Pisa Baptistery

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Pisa Baptistery
Baptistery with the Pisa Cathedral and the Leaning Tower of Pisa
AffiliationRoman Catholic
LocationPiazza del Duomo, 23, 56126 Pisa PI, Italy
Pisa Baptistery is located in Italy
Pisa Baptistery
Shown within Italy
Geographic coordinates43°43′24″N 10°23′38″E / 43.72333°N 10.39389°E / 43.72333; 10.39389

The Pisa Baptistery of St. John (Italian: Battistero di San Giovanni) is a Roman Catholic ecclesiastical building in Pisa, Italy. Construction started in 1152 to replace an older baptistery, and when it was completed in 1363, it became the second building, in chronological order, in the Piazza dei Miracoli, near the Duomo di Pisa and the cathedral's free-standing campanile, the famous Leaning Tower of Pisa. The baptistery was designed by Diotisalvi, whose signature can be read on two pillars inside the building, with the date 1153.[1]


The largest baptistery in Italy, it is 54.86 m high, with a diameter of 34.13 m. The Pisa Baptistery is an example of the transition from the Romanesque style to the Gothic style: the lower section is in the Romanesque style, with rounded arches, while the upper sections are in the Gothic style, with pointed wimpergs and a rich figurative program. Like the cathedral and the campanile the Baptistery is built of bichromatic Carrara marble, white with recurring horizontal lines in blueish-grey stone, also used for abstract floral and graphic decoration, a unique trait of some of the most important religious buildings in Tuscany (In the neighboring Florence and Pistoia the dark marmo verde from Prato was used).

The architrave over the main portal, c. 1200
The north portal, c. 1200.

The east portal from probably around 1200 is facing the facade of the cathedral. The door is flanked by two columns with foliage decoration, a direct copy of a classical model.[2] Engaged with the portal frame are two smaller three-quarter columns with a simpler, less deep floral ornamentation. The inner jambs between each pair of columns are decorated each with eleven figurative reliefs executed in Byzantine style. On the left there are depictions of the months (with September and October combined in one panel), beginning with January at the bottom. On the right it begins at the top with the Ascension of Christ, then angels, Mary with lifted hands, then the Apostels depicted in pairs looking up, and second to the bottom the Harrowing of Hell; the lowermost relief shows King David. The tripartite form is conveyed in the arch with three retreating archivolts with the Twenty-Four Elders in medaillons and the Lamb as the keystone.[2]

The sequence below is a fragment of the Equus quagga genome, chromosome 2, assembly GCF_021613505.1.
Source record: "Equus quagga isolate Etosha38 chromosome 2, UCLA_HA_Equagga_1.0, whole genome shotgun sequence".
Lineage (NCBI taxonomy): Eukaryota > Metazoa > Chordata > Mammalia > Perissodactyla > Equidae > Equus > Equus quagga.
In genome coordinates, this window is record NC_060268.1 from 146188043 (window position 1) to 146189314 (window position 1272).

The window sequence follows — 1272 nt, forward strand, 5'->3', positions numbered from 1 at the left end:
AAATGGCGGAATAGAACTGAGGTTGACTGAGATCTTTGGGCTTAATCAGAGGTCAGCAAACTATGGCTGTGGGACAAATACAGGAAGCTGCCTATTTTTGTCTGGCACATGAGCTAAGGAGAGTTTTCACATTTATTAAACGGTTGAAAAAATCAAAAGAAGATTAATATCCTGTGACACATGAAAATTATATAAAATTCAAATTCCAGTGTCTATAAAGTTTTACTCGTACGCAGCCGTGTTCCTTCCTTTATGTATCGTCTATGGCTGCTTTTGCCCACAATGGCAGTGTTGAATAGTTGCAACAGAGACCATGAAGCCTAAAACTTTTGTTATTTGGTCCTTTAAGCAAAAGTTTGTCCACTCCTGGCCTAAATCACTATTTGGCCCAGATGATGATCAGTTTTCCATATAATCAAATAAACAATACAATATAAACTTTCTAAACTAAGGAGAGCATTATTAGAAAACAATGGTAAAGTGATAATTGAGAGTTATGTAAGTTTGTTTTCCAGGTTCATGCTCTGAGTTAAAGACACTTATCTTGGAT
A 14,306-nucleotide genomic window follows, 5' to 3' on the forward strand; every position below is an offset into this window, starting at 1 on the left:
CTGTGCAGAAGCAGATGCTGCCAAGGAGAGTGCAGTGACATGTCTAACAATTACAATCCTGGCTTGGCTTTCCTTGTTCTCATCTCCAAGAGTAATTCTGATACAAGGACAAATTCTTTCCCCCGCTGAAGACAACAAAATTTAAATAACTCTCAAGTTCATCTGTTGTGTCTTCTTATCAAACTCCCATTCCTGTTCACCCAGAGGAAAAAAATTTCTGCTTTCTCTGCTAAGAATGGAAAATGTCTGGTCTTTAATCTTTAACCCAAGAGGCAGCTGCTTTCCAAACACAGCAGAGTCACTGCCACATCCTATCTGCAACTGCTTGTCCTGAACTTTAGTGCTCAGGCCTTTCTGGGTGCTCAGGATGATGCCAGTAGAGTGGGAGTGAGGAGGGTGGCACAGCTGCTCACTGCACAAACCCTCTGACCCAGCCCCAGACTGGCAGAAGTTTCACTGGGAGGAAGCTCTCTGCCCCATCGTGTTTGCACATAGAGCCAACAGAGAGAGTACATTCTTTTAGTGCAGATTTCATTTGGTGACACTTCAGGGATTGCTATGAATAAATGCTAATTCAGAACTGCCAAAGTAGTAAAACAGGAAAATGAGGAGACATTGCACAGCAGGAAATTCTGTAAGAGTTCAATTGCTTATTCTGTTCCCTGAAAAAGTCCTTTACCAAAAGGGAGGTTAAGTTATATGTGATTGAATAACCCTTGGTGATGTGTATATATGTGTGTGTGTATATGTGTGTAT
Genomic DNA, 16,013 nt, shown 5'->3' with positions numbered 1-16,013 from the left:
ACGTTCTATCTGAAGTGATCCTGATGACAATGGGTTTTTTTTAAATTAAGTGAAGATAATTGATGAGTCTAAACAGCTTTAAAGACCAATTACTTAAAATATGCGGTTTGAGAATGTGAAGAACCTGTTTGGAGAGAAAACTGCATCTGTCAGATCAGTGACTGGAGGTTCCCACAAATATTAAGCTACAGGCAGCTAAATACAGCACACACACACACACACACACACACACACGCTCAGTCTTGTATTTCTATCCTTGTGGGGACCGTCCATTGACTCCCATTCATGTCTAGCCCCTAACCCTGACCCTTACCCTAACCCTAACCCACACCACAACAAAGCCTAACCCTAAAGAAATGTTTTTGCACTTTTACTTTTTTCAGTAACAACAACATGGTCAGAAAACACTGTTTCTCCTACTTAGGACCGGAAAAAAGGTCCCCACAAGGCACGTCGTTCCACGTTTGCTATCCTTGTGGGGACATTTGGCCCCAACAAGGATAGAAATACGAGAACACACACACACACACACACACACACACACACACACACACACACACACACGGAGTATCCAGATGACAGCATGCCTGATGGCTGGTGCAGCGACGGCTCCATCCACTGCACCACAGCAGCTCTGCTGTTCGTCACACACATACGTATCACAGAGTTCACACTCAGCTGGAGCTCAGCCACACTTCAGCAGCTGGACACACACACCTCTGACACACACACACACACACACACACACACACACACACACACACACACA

The architrave is divided in two tiers. The upper one is slightly tilted and shows Christ between the Mary and St. John the Baptist, flanked by angels and the evangelists. The lower tier depicts several episodes in the life of St. John the Baptist, the natural patron of the baptistery: his sermon, the baptism of Christ, his imprisonment on behalf of Herod, Salome dances before Herod, his subsequent beheading and his burial. The architraves are probably by the same artists who also did the foiled columns and the reliefs on the jambs.[2]

Only the north portal has also figurative decoration on its architrave, picturing the Annunciation to Zechariah and St. Elizabeth, the parents of St. John, flanked by two prophets and two angels in light armour with swords.[2]

The interior[edit]

Baptistery interior

The interior is overwhelming and lacks decoration. The octagonal font at the centre dates from 1246 and was made by Guido Bigarelli da Como. The bronze sculpture of St. John the Baptist at the centre of the font is a work by Italo Griselli.

Marble pulpit by Nicola Pisano, 1260

The famous pulpit was sculpted between 1255-1260 by Nicola Pisano, father of Giovanni, the artist who produced the pulpit in the Duomo. The scenes on the pulpit, and especially the classical form of the nude Hercules, show Nicola Pisano's qualities as the most important precursor of Italian Renaissance sculpture by reinstating antique representations: surveys of the Italian Renaissance often begin with the year 1260, the year that Nicola Pisano dated this pulpit.

Constructed on the same unstable sand as the tower and cathedral, the Baptistery leans 0.6 degrees toward the cathedral. Originally the shape of the Baptistery, according to the project by Diotisalvi, was different. It was perhaps similar to the church of Holy Sepulchre in Pisa, with its pyramidal roof. After the death of the architect, Nicola Pisano continued the work, changing the style to the more modern Gothic one. Also, an external roof was added giving the shape of a cupola. As a side effect of the two roofs, the pyramidal inner one and the domed external one, the interior is acoustically perfect,[3] making of that space a resonating chamber.[better source needed]

The exterior of the dome is clad with lead sheets on its east side (facing the cathedral) and red tiles on its west side (facing the sea), giving a half grey and half red appearance from the south.[4]

An inscription, currently undeciphered, is located to the left of the door jamb of the Baptistery.[5] [6]

See also[edit]


  1. ^ In the medieval Pisan calendar, 1153 corresponded to 1152.
  2. ^ a b c d Joachim Poeschke, Die Skulptur des Mittelalters in Italien, I: Romanik, Hirmer, Munich 1998, S. 149–151.
  3. ^ Article about acoustics in the baptistery (in Italian) Archived 2008-03-31 at the Wayback Machine
  4. ^ Opera della Primaziale Pisana
  5. ^ Perono Cacciafoco, Francesco. The Undeciphered Inscription of the Baptistery of Pisa. Academia Letters, 3359: 1-6, DOI: https://doi.org/10.20935/AL3359
  6. ^ Pasini, Daria. Ancora sull’epigrafe con triplice invocazione all’arcangelo Michele [Again on the Epigraph with the Triple Invocation to the Archangel Michael]. GRADUS: Rivista di Archeologia e di Restauro, 10, 1: 18-24, URL: Inscription

Further reading[edit]